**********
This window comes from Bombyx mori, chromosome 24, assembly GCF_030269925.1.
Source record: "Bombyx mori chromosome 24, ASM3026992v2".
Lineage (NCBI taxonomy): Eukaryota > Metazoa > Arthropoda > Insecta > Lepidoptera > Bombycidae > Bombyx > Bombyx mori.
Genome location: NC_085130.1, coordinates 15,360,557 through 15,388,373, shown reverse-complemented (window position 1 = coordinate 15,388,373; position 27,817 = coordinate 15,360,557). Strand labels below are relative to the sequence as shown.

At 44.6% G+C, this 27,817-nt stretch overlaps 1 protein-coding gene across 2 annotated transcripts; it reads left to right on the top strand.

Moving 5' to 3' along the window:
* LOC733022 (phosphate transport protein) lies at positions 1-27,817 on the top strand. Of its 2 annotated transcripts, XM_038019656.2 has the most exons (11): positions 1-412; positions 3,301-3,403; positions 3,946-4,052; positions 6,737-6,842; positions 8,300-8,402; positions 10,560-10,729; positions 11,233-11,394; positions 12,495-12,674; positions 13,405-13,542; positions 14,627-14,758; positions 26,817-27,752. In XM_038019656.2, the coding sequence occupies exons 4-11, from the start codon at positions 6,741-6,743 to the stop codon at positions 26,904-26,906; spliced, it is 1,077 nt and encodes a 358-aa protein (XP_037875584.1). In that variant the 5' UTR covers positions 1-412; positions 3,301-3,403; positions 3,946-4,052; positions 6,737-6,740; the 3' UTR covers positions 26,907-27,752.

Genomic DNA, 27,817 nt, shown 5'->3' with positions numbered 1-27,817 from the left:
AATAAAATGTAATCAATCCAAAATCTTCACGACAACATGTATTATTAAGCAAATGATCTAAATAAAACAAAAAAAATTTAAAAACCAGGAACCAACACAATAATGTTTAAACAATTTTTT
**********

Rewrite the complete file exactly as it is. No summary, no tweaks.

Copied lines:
This window comes from Bombyx mori, chromosome 24, assembly GCF_030269925.1.
Source record: "Bombyx mori chromosome 24, ASM3026992v2".
Lineage (NCBI taxonomy): Eukaryota > Metazoa > Arthropoda > Insecta > Lepidoptera > Bombycidae > Bombyx > Bombyx mori.
Genome location: NC_085130.1, coordinates 15,360,557 through 15,388,373, shown reverse-complemented (window position 1 = coordinate 15,388,373; position 27,817 = coordinate 15,360,557). Strand labels below are relative to the sequence as shown.

At 44.6% G+C, this 27,817-nt stretch overlaps 1 protein-coding gene across 2 annotated transcripts; it reads left to right on the top strand.

Moving 5' to 3' along the window:
* LOC733022 (phosphate transport protein) lies at positions 1-27,817 on the top strand. Of its 2 annotated transcripts, XM_038019656.2 has the most exons (11): positions 1-412; positions 3,301-3,403; positions 3,946-4,052; positions 6,737-6,842; positions 8,300-8,402; positions 10,560-10,729; positions 11,233-11,394; positions 12,495-12,674; positions 13,405-13,542; positions 14,627-14,758; positions 26,817-27,752. In XM_038019656.2, the coding sequence occupies exons 4-11, from the start codon at positions 6,741-6,743 to the stop codon at positions 26,904-26,906; spliced, it is 1,077 nt and encodes a 358-aa protein (XP_037875584.1). In that variant the 5' UTR covers positions 1-412; positions 3,301-3,403; positions 3,946-4,052; positions 6,737-6,740; the 3' UTR covers positions 26,907-27,752.

Genomic DNA, 27,817 nt, shown 5'->3' with positions numbered 1-27,817 from the left:
AATAAAATGTAATCAATCCAAAATCTTCACGACAACATGTATTATTAAGCAAATGATCTAAATAAAACAAAAAAAATTTAAAAACCAGGAACCAACACAATAATGTTTAAACAATTTTTT